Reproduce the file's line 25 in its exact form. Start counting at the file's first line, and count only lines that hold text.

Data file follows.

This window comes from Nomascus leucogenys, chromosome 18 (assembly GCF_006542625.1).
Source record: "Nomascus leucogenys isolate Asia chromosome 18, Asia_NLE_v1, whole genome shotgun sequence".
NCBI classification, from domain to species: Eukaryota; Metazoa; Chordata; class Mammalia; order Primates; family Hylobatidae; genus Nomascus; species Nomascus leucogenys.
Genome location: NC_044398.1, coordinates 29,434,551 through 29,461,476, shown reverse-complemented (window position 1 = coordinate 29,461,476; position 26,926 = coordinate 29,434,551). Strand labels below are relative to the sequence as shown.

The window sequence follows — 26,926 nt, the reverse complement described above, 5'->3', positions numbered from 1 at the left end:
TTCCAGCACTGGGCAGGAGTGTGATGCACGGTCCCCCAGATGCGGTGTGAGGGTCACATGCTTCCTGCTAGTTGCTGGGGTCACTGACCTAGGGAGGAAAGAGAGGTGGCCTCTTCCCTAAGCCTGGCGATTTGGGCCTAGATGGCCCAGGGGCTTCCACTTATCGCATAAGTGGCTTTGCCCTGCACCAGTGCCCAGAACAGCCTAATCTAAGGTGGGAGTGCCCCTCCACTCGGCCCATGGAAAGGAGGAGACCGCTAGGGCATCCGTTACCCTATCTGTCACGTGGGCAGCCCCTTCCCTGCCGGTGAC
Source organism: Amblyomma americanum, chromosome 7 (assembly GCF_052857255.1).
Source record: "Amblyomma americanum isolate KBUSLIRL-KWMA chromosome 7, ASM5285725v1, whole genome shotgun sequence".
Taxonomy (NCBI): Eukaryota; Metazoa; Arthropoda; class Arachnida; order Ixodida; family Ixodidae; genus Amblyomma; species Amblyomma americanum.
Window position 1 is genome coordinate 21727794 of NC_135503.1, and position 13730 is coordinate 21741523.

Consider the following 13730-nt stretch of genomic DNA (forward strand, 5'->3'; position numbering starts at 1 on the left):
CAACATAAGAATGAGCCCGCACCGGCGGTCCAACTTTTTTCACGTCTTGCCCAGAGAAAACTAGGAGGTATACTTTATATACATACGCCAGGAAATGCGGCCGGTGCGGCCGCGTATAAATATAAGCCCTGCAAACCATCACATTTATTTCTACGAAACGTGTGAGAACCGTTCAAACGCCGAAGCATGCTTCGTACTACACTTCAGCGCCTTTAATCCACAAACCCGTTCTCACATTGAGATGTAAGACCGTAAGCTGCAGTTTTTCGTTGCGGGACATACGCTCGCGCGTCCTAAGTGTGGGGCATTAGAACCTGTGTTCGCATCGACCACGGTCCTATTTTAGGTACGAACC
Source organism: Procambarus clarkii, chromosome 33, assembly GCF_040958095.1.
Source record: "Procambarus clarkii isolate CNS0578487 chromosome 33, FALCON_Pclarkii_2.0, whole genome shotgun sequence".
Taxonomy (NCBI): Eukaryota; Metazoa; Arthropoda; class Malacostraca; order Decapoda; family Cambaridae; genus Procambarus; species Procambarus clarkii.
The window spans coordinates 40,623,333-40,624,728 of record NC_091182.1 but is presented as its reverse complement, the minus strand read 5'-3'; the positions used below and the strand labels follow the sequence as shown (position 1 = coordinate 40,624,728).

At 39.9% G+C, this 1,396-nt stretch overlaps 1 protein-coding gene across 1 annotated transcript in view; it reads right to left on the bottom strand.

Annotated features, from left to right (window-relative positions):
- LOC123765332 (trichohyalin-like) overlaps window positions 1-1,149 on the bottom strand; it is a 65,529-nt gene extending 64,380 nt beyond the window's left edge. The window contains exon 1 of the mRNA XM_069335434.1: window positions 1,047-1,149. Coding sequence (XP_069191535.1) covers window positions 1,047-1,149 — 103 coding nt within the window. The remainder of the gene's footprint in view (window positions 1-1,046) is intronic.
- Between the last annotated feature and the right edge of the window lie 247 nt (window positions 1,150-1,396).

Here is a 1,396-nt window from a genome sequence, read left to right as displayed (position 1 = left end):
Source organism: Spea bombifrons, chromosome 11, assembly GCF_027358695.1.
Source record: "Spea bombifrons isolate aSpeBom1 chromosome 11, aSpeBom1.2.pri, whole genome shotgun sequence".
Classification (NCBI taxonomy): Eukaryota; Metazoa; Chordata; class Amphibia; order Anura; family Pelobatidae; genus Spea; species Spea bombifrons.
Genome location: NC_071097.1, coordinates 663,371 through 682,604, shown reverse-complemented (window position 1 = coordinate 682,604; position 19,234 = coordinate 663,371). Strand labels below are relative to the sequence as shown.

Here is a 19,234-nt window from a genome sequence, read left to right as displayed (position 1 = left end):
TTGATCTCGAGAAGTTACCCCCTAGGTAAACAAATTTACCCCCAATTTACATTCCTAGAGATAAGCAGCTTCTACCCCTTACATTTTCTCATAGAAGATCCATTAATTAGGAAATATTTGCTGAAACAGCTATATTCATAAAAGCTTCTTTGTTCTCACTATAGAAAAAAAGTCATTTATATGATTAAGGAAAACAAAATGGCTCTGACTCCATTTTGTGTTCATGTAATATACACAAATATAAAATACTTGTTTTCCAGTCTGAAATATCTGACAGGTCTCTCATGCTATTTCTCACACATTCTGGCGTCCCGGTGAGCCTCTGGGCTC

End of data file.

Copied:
Genome location: NC_071097.1, coordinates 663,371 through 682,604, shown reverse-complemented (window position 1 = coordinate 682,604; position 19,234 = coordinate 663,371). Strand labels below are relative to the sequence as shown.